GeekDad Review: Need For Speed: ProStreet

Geek Culture

NFSNFSForget the arcade-style titles with almost comically inaccurate physics and surreally tough cars. Need For Speed: ProStreet has taken it to the next level with a new physics and graphic engine. Race on the deserts of Nevada or the Autobahn. Practice your drift, drag, speed & grip. But if you customize your whip with new bodywork, better check it out in the wind tunnel before heading out.

A lot of NFS regulars will be disappointed to hear that there isn’t any illegal street racing — the line’s staple thus far — and therefore no police chases. Apparently this has caused the game to take a couple of major hits from various reviewers. However, having never played any of the previous versions, I could care less. All that mattered was that it started quick, was fun to play, and had lots of pretty visuals and cool sounds. The best part, especially for dads with little game console experience (hi!) as well as for younger kids, is that the lowest difficult level is very easy. I was winning races after my third time playing. The AI at this level is dopey and amateurish driving (not shifting gears or using the hand brake, for example) doesn’t hinder your performance that much.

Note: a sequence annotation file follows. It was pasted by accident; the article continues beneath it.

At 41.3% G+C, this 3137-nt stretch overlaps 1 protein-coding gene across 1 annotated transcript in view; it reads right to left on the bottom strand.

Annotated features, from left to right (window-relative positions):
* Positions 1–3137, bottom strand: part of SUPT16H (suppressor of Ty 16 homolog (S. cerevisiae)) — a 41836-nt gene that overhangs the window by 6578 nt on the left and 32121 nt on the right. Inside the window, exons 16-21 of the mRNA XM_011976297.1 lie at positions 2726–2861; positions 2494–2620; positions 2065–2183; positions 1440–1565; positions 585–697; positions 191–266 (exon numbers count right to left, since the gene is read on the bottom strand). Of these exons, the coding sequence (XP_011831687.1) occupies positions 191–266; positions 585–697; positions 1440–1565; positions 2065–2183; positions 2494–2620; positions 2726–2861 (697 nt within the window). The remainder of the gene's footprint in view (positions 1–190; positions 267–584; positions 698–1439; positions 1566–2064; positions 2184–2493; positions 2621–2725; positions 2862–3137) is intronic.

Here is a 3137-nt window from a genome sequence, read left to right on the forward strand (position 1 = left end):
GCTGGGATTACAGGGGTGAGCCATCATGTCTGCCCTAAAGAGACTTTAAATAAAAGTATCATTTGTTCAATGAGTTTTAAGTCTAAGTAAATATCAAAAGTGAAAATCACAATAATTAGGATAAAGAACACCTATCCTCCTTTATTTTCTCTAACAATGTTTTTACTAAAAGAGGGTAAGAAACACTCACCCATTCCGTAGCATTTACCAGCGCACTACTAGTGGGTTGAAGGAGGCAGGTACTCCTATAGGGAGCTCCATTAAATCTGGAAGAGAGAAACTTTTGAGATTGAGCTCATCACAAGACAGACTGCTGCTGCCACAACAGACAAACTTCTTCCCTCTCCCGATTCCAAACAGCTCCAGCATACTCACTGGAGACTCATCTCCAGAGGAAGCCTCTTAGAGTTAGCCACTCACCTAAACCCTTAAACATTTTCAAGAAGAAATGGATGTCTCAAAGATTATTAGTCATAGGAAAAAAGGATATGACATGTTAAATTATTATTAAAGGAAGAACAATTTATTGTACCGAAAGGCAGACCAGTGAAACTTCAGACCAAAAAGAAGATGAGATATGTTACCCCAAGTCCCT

But brace yourself, the word is that the difficulty level ramps up very quickly. The AIs are ready to pounce on any mistake you make, and going so fast that you can’t make turns results in a smashed whip, not a few seconds lost. While driving aggressively isn’t exactly punished, you just have to gauge whether that bump is going to knock the AI out of position or send you careening into a wall.

Need For Speed: ProStreet: Fun and easy to play casually, yet has the complexity and challenge that more demanding players expect.

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